glue traps: glue traps to catch animals become dangerous for wildlife in Mumbai; wildlife organization calls for ban
These traps are activated by placing food, and once a rodent enters the device, it gets stuck and dies a slow, painful death.
The Resqink Association for Wildlife Welfare (RAWW) has written to the Chief Warden of Wildlife and Principal Chief Conservator of Forestry (PCCF), Wildlife of the State Forestry Department, requesting the ban production, sale and use of such traps.
The use of glue traps was not only an inhumane way to control pests, but several protected species also fell prey to them, RAWW Founder and Honorary Wildlife Warden Pawan Sharma said in the letter. .
RAWW has rescued different species of wildlife, birds and reptiles such as squirrels, bats, kingfishers, owls, pythons and monitor lizards from these traps, he said. .
Glue traps are a major cause of concern in urban areas, where they are routinely used by pest control agencies, in factories, businesses, residential and commercial areas.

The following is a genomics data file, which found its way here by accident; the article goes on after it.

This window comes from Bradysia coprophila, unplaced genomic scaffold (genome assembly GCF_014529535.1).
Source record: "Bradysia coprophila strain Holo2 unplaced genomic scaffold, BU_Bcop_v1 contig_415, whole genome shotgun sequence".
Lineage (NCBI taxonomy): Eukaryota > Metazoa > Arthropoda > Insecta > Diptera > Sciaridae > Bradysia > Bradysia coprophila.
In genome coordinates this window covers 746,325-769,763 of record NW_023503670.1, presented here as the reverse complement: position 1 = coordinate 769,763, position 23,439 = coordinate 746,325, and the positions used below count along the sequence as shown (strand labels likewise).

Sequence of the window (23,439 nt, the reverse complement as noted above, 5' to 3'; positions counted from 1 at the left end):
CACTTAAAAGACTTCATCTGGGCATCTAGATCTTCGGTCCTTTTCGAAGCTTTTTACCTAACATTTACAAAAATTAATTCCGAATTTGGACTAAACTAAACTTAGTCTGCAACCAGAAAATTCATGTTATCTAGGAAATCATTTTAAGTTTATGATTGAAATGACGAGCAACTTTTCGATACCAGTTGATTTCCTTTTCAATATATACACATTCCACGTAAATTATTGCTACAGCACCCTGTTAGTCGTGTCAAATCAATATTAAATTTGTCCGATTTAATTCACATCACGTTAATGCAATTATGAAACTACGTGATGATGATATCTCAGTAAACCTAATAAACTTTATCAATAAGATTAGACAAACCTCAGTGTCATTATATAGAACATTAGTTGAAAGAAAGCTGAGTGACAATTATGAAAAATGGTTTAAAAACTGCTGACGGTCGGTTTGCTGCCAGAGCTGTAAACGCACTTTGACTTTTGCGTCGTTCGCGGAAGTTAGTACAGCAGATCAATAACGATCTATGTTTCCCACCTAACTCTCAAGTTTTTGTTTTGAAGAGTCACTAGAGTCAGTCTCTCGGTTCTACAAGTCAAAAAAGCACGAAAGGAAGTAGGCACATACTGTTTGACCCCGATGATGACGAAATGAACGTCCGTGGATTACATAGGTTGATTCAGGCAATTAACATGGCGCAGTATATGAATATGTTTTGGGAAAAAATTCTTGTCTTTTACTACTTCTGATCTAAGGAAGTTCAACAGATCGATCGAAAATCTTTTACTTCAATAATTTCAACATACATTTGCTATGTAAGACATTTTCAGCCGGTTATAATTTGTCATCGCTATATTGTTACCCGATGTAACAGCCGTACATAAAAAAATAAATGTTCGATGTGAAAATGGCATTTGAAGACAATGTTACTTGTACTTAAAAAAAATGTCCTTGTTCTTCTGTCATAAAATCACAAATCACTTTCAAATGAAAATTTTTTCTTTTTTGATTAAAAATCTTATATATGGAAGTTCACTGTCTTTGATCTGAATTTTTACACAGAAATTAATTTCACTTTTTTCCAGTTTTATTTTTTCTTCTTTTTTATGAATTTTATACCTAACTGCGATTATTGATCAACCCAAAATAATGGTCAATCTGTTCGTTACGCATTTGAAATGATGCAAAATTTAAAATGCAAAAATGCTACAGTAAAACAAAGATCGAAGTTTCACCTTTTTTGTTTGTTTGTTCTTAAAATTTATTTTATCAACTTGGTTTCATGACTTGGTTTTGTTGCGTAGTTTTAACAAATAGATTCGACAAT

Sharma told PTI, “Many cases of dead or injured animals due to glue traps go unreported due to a lack of awareness and in most cases people don’t come forward to avoid the legal hassles.”
Mumbai, Thane and the surrounding regions have unique biodiversity which must be protected and conserved, he said.
The RAWW campaigned to raise awareness and called on citizens and officials to understand this problem and solve it by stopping the use of the device and stopping its production, he said.
“Glue traps are also a potential hazard to humans, as rodents trapped in them stay alive for hours and slowly die of trauma, pain and starvation, and eventually become carriers of dangerous diseases,” Sharma said.
Moreover, there is no clarity on the safe disposal or verification of these traps, which are thrown away with household waste and pollute the environment, he added.
Sharma further claimed that the use of glue traps or rat bait stations violated the Prevention of Cruelty to Animals Act 1960, the Wildlife Protection Act 1972, the Environmental Protection Act 1986, Indian Forest Act 1927 and Indian Penal Code.
According to RAWW veterinarians Dr Rina Dev and Dr Priti Sathe, if a bird gets stuck in a glue trap, its feathers and wings are damaged, which can lead to permanent loss of its ability to fly.
Reptiles and mammals shed their skin when trapped and their internal organs remain exposed, which can lead to death if they do not receive timely medical attention, they said.
(with the contribution of the agencies)